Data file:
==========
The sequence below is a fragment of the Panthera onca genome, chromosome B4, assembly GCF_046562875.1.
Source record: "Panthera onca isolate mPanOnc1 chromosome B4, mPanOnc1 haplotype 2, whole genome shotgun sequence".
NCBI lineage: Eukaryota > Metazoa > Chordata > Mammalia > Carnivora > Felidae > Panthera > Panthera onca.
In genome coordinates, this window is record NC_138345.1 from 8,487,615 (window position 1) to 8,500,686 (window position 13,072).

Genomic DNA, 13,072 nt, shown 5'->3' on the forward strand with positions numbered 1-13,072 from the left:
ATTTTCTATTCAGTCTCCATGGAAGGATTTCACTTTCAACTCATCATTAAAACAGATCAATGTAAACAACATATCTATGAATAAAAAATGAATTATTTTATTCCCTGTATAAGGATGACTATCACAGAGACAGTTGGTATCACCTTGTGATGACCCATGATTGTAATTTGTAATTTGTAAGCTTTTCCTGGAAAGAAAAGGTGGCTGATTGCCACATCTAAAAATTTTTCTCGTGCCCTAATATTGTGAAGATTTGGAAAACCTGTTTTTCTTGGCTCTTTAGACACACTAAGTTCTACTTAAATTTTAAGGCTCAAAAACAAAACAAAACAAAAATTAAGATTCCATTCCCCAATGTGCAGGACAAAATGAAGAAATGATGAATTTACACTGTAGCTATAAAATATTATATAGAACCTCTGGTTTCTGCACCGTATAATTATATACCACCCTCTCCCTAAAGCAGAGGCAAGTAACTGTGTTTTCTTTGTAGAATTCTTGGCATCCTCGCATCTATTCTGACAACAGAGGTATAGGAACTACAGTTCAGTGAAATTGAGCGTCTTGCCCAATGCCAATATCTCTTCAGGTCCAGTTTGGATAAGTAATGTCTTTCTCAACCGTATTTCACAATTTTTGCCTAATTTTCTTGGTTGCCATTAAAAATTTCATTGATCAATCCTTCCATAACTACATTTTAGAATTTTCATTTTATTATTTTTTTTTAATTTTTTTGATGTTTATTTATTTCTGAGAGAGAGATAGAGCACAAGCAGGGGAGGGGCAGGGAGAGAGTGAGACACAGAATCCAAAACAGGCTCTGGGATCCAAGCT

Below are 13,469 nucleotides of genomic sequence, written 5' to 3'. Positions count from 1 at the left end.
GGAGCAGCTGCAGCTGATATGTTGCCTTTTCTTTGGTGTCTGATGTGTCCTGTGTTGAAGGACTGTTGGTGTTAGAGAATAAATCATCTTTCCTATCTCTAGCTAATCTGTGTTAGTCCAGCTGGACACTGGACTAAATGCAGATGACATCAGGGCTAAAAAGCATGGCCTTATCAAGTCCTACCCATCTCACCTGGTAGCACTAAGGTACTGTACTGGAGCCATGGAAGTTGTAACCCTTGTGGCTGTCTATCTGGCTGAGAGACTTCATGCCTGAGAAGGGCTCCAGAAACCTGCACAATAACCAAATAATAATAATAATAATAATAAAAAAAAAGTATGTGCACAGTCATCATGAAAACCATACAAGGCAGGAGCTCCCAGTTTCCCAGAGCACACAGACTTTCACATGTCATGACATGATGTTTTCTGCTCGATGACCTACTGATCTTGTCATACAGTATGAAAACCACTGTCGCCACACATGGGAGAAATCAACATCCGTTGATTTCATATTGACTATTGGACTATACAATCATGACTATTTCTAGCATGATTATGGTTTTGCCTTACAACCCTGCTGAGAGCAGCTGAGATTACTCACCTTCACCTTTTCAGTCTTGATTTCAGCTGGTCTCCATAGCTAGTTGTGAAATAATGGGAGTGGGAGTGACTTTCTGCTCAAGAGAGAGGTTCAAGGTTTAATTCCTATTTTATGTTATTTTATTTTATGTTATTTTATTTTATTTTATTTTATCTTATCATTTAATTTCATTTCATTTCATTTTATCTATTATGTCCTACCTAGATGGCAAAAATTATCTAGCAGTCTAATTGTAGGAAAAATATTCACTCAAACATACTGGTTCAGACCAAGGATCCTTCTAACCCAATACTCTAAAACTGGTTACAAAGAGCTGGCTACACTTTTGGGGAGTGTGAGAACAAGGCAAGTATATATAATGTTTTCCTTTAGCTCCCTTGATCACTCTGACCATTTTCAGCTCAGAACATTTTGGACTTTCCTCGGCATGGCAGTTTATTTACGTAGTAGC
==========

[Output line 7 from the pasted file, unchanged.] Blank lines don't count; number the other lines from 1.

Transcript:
Below are 13,469 nucleotides of genomic sequence, written 5' to 3'. Positions count from 1 at the left end.